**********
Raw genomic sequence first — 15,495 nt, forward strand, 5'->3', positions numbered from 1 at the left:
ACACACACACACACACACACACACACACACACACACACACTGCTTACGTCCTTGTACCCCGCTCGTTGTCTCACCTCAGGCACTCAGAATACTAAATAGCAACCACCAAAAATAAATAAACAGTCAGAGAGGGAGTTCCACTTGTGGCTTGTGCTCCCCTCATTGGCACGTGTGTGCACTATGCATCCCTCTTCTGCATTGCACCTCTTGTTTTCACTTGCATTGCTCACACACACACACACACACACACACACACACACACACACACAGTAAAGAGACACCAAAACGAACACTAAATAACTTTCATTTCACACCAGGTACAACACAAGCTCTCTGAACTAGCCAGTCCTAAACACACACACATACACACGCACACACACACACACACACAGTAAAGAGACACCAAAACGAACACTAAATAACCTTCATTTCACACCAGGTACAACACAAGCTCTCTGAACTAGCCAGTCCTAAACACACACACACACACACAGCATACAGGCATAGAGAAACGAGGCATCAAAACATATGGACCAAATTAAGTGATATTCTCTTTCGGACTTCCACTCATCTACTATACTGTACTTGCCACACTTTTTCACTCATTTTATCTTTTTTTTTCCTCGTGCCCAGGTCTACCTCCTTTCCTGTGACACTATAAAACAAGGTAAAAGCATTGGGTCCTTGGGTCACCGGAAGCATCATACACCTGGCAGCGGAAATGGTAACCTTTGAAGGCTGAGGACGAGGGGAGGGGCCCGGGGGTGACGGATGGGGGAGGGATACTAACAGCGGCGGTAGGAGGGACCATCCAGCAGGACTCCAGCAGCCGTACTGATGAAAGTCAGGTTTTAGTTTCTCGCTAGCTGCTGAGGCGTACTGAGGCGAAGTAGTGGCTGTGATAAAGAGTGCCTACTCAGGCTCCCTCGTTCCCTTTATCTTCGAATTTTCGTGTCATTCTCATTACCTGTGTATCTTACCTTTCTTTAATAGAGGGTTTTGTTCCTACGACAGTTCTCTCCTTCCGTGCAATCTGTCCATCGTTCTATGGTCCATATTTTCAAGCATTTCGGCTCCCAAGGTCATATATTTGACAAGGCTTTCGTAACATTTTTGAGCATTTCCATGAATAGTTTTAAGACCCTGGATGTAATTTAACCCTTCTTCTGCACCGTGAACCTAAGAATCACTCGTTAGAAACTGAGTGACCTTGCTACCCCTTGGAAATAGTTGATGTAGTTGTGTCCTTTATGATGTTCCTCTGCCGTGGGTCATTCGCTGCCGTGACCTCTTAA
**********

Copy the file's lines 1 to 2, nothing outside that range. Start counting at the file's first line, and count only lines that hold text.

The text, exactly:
Raw genomic sequence first — 15,495 nt, forward strand, 5'->3', positions numbered from 1 at the left:
ACACACACACACACACACACACACACACACACACACACACTGCTTACGTCCTTGTACCCCGCTCGTTGTCTCACCTCAGGCACTCAGAATACTAAATAGCAACCACCAAAAATAAATAAACAGTCAGAGAGGGAGTTCCACTTGTGGCTTGTGCTCCCCTCATTGGCACGTGTGTGCACTATGCATCCCTCTTCTGCATTGCACCTCTTGTTTTCACTTGCATTGCTCACACACACACACACACACACACACACACACACACACACACAGTAAAGAGACACCAAAACGAACACTAAATAACTTTCATTTCACACCAGGTACAACACAAGCTCTCTGAACTAGCCAGTCCTAAACACACACACATACACACGCACACACACACACACACACAGTAAAGAGACACCAAAACGAACACTAAATAACCTTCATTTCACACCAGGTACAACACAAGCTCTCTGAACTAGCCAGTCCTAAACACACACACACACACACAGCATACAGGCATAGAGAAACGAGGCATCAAAACATATGGACCAAATTAAGTGATATTCTCTTTCGGACTTCCACTCATCTACTATACTGTACTTGCCACACTTTTTCACTCATTTTATCTTTTTTTTTCCTCGTGCCCAGGTCTACCTCCTTTCCTGTGACACTATAAAACAAGGTAAAAGCATTGGGTCCTTGGGTCACCGGAAGCATCATACACCTGGCAGCGGAAATGGTAACCTTTGAAGGCTGAGGACGAGGGGAGGGGCCCGGGGGTGACGGATGGGGGAGGGATACTAACAGCGGCGGTAGGAGGGACCATCCAGCAGGACTCCAGCAGCCGTACTGATGAAAGTCAGGTTTTAGTTTCTCGCTAGCTGCTGAGGCGTACTGAGGCGAAGTAGTGGCTGTGATAAAGAGTGCCTACTCAGGCTCCCTCGTTCCCTTTATCTTCGAATTTTCGTGTCATTCTCATTACCTGTGTATCTTACCTTTCTTTAATAGAGGGTTTTGTTCCTACGACAGTTCTCTCCTTCCGTGCAATCTGTCCATCGTTCTATGGTCCATATTTTCAAGCATTTCGGCTCCCAAGGTCATATATTTGACAAGGCTTTCGTAACATTTTTGAGCATTTCCATGAATAGTTTTAAGACCCTGGATGTAATTTAACCCTTCTTCTGCACCGTGAACCTAAGAATCACTCGTTAGAAACTGAGTGACCTTGCTACCCCTTGGAAATAGTTGATGTAGTTGTGTCCTTTATGATGTTCCTCTGCCGTGGGTCATTCGCTGCCGTGACCTCTTAA